Always Aim To Do Better
Most of us feel successful if we're outperforming the people around us, but Pham instead advocates trying to outperform yourself — even if you're already performing well. She first learned this in high school math class, where she'd typically get A-minuses on tests. She wasn't motivated to do better until she saw that the girl in front of her was getting A-pluses. Once she knew that was possible, she strove for a 100 every time, realizing that a little bit of extra time studying had big payoffs.
"Achieving the 'impossible' is usually possible with hard work and unwavering dedication," Pham writes. "When you set yourself up for success, you often surpass what once seemed impossible. Not just for grades or accolades, but because there is no better feeling than doing your best, whatever your best might be."
Choose A Supportive Partner
Pham believed she was going to marry the partner she was with when she started Mogul — until he made her choose between him and her career. That experience taught her that, before you become serious with someone, you need to make sure they support all your career goals.
Pham cites research showing that married women who are expected to do all the work around the house have less career success. "Who you choose to be your life partner is just as important as who you decide to have as your business partner," she writes. Sheryl Sandberg has similarly said that "the single most important career decision that a woman makes is whether she will have a life partner and who that partner is."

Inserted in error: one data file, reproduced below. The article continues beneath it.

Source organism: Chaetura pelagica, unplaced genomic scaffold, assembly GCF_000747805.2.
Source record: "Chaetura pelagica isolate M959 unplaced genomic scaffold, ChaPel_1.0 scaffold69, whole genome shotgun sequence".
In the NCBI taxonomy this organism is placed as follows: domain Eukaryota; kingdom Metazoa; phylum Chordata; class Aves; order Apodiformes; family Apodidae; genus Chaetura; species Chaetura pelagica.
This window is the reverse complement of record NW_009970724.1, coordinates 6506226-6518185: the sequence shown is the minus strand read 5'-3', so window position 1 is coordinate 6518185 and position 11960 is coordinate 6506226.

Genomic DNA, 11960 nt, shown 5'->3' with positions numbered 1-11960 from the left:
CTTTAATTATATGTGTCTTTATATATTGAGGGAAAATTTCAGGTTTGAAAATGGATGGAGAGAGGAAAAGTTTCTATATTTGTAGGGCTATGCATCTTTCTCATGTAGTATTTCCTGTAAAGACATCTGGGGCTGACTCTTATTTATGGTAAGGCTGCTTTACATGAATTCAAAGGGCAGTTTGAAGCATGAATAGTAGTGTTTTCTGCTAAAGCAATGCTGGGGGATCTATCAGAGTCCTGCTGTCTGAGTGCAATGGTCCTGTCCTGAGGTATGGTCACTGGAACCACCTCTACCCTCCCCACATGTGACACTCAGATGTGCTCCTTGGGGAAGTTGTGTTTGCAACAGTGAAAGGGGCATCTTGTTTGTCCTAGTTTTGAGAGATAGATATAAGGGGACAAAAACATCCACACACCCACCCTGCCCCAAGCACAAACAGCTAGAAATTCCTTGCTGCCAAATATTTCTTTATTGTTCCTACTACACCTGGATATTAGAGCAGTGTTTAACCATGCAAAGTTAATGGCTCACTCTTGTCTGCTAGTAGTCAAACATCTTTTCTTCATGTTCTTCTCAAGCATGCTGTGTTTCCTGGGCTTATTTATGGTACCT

Value Your Voice
When you're the only woman in the room or the only person of color or the youngest, it can feel like your voice doesn't matter. But actually, it matters more because you're bringing a new perspective to the table, says Pham. We need businesses run by all kinds of people so that we can cater to all kinds of people.
"If you are facing an industry event, a board meeting, or an interview where you know you will be facing a roomful of people unlike you, acknowledge what an important thing you are doing," Pham writes. "You are taking one more step for each of us to claim our place at the table."
Establish A Routine That Helps You Look Forward To Each Day
Pham shares her morning routine in her book, and it helps you understand (though still not completely) how she manages to subsist off four hours of sleep a night. When she wakes up every morning, she texts "good morning" to several of her close friends, and they check in with one another. Then, she goes to a dance class and has her first meeting of the day over breakfast to turn business into an outing. "This allows me to go into the day feeling most like myself when I’ve connected with someone deeply," she says.
As Pham writes, "Every day is about high impact. It’s important to perform at 100 percent in every moment — with true kindness, authenticity, and generosity." That's a lesson anyone in any profession can apply to their careers.